International Women’s Day: Make Reproductive Rights Happen

By Lela Johnston, NARAL Pro-Choice NC Intern and NC State University Senior 

Today is International Women’s Day. It is a day to not only celebrate the progress women have made but to acknowledge the ever-present work needed for gender equality. This year’s theme is “Make It Happen”.

No one woman’s life or experience is completely shared by another. There are incredible women in every single country of the world that “make it happen” every day—in politics, in business, in the arts, in their communities, in their families. This day is to honor all women. How could I possibly fit all of the social, economic, and political achievements of women into one blog post? Is there really one connection that all women share?

In fact, there is. There is one connection that stretches across geography, experience, and time, linking women in every corner of the world. And without it, gender equality cannot ever really “happen”.

Reproductive rights. The autonomy over our bodies—that is the one connection all women share. All women have the right to bear healthy pregnancies, to use contraception, and to access safe and legal abortion. Protecting the right to choose not only improves the success and upward mobility of a woman’s life: it saves her life.

Laws outlawing abortion only increase maternal death rates. Each year, an estimated 42 million women worldwide obtain abortion services to end unplanned pregnancies; approximately 21 million of them obtain the procedure illegally[1]. Complications due to unsafe abortion account for approximately 13 percent of maternal deaths worldwide, nearly 50,000 deaths a year[2]. In under-developed countries, where abortion is often illegal, maternal death rates are much higher than in developed countries with access to abortion [3].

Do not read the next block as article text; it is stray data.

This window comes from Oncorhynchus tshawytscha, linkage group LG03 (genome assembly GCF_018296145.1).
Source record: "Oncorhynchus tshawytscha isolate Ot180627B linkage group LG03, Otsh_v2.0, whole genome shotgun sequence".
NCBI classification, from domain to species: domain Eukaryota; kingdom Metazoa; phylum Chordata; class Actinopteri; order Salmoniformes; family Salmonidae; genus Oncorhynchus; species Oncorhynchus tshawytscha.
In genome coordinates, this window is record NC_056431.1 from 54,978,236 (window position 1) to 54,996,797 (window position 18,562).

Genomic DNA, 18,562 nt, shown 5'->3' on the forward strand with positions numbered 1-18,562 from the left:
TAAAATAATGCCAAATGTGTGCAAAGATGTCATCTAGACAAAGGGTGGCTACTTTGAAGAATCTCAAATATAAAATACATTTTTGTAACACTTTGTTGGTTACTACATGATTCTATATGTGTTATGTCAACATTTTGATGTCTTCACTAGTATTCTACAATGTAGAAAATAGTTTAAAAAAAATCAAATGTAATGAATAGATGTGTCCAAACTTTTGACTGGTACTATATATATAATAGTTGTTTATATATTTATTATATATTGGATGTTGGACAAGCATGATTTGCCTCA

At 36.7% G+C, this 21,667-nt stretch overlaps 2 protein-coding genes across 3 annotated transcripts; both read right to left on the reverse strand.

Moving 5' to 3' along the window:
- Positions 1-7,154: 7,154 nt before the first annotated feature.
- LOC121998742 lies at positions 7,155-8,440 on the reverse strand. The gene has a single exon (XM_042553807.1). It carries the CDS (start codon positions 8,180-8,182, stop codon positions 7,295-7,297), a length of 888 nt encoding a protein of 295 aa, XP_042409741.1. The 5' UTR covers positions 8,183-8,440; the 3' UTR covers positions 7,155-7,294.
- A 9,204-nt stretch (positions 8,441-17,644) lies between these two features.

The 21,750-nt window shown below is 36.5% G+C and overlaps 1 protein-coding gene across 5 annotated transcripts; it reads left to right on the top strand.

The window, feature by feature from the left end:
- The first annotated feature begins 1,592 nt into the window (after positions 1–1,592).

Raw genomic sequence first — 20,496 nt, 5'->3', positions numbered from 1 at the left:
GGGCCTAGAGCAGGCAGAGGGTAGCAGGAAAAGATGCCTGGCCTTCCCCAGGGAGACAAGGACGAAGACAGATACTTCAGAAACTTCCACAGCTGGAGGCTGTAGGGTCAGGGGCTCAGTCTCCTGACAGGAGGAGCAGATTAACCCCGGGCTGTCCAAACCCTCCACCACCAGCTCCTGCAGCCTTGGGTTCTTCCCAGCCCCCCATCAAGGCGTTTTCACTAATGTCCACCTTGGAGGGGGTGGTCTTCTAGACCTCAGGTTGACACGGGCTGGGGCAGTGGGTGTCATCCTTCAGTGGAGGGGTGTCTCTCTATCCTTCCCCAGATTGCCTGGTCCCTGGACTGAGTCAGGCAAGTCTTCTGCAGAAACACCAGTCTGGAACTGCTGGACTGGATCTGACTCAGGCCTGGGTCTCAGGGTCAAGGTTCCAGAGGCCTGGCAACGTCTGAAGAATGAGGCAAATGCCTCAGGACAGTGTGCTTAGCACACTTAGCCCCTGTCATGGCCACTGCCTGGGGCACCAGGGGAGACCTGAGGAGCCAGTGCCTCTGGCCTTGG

But threats to reproductive rights are not limited to the “under-developed” parts of the world. In the United States, battles to protect a woman’s right to choose are still fought daily on the state-level. Costly and medically unnecessary regulations on abortion providers, from mandatory waiting periods to biased-counseling requirements to limits on public funding, make access to safe and legal abortion a near-impossible challenge. Anti-choice restrictions delay the possibility of safer, early-term abortions and increase the likelihood that women will pursue dangerous, unregulated methods to end their pregnancies.

As I celebrate International Women’s Day, I will celebrate not only the diversity of women and their achievements past and present, but I will appreciate the essential rights that link us all. Gender equality will be a reality only if women’s reproductive freedom is protected in every community around the world. With reproductive justice, we can (and we will) “make it happen”.

[1] World Health Organization (WHO), Unsafe Abortion: Global and Regional Estimates of the Incidence of Unsafe Abortion and Associated Mortality in 2008, at 1 (2011)

[2] Guttmacher Institute, Facts on induced Abortion Worldwide (Jan. 2012) at http://www.guttmacher.org/pubs/fb_IAW.html#r15a

[3] Guttmacher Institute, Facts on induced Abortion Worldwide (Jan. 2012) at http://www.guttmacher.org/pubs/fb_IAW.html#r15a; Rachel Benson Gold, Abortion and Women’s Health: A Turning Point for America?, Guttmacher Institute, New York, at 31 (1990)

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